The Caenorhabditis elegans Model of Legionella Infection
Caenorhabditis elegans can serve as a simple genetic host to study interactions between Legionellaceae and their hosts and to examine the contribution of specific gene products to virulence and immunity. C. elegans nematodes have several appealing attributes as a host organism; they are inexpensive, have robust genetic analysis tools, have a simple anatomy yet display a wide range of complex behaviors, and, as invertebrates, do not require animal ethics protocols. Use of C. elegans as a host model complements cell-based models, providing additional support and consistency of the experimental data obtained from multiple models. The C. elegans innate immune system functions similarly to that of the alveolar macrophage including the apoptosis [a.k.a. programmed cell death (PCD)] pathway located within the germline. The digestive tract of C. elegans is a primary interface between the innate immune system and bacterial pathogens. Thus, the C. elegans host model provides an alternative approach to investigate L. pneumophila immunopathogenesis, particularly in the view of the recent discovery of Legionella-containing vacuoles within the gonadal tissues of Legionella-colonized nematodes supporting the plausible evolutionary origin of the strategies employed by L. pneumophila to counteract macrophage cellular responses.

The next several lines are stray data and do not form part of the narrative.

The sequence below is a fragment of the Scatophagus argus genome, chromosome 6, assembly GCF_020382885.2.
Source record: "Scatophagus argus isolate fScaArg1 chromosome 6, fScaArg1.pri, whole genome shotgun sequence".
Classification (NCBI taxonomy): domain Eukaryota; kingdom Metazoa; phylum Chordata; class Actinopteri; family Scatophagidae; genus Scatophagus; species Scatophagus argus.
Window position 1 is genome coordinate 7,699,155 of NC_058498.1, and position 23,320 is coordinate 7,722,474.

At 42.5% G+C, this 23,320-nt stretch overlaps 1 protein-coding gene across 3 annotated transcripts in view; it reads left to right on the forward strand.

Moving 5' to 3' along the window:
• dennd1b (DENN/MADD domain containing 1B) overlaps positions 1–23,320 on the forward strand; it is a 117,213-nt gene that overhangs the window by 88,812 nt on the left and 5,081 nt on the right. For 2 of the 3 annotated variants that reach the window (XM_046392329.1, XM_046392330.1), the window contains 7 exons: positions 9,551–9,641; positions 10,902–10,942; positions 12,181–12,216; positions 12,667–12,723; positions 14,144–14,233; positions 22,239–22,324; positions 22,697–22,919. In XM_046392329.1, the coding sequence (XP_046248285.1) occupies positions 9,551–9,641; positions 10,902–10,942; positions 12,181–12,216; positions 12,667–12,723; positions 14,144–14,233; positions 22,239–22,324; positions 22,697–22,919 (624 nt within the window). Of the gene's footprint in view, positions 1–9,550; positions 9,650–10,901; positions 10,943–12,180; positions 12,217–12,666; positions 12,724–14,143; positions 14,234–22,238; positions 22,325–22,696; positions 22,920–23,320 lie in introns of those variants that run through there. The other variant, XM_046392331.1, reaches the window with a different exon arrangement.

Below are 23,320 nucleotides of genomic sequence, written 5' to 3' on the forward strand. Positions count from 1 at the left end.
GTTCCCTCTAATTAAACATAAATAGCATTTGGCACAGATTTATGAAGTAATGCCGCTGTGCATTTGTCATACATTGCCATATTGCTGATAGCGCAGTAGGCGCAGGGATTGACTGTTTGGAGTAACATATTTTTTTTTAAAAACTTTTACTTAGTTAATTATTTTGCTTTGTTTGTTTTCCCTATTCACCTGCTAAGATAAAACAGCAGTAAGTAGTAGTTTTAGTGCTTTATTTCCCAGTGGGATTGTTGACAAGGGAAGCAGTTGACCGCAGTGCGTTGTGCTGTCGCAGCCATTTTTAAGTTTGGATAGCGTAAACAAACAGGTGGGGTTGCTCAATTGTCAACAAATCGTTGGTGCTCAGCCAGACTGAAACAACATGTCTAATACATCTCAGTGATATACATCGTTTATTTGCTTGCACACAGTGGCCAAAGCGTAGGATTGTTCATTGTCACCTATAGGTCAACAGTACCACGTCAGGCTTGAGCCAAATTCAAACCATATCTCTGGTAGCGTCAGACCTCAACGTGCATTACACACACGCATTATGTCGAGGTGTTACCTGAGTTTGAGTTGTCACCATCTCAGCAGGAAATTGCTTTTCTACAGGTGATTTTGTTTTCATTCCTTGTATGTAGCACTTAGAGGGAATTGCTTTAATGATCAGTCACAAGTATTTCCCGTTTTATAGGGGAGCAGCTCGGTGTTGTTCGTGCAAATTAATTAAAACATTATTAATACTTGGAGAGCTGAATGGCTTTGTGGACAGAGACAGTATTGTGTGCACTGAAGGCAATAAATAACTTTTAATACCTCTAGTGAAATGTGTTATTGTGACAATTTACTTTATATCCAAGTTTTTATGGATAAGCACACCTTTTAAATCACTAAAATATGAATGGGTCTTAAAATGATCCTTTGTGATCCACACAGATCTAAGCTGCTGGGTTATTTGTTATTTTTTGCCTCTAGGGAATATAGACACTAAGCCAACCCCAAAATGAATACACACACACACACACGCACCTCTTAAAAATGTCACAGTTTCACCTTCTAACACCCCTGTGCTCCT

Key wordsCaenorhabditis elegans Nematode Host model Innate immunity Survival assay Bacterial immunopathogenesis Human macrophage
We thank Mathieu Pinette, Jacqueline Hellinga, Alexander Diamandas, and Dr. Jay Kormish for their contributions. This work was supported by a Howard Hughes Medical Institute Early Career Award to C.D.S., and a National Science and Engineering Council Discovery Grant, a Canadian Foundation for Innovation, a Manitoba Medical Service Foundation Award and a Manitoba Health Research Council Establishment Grant to A.K.C.B.
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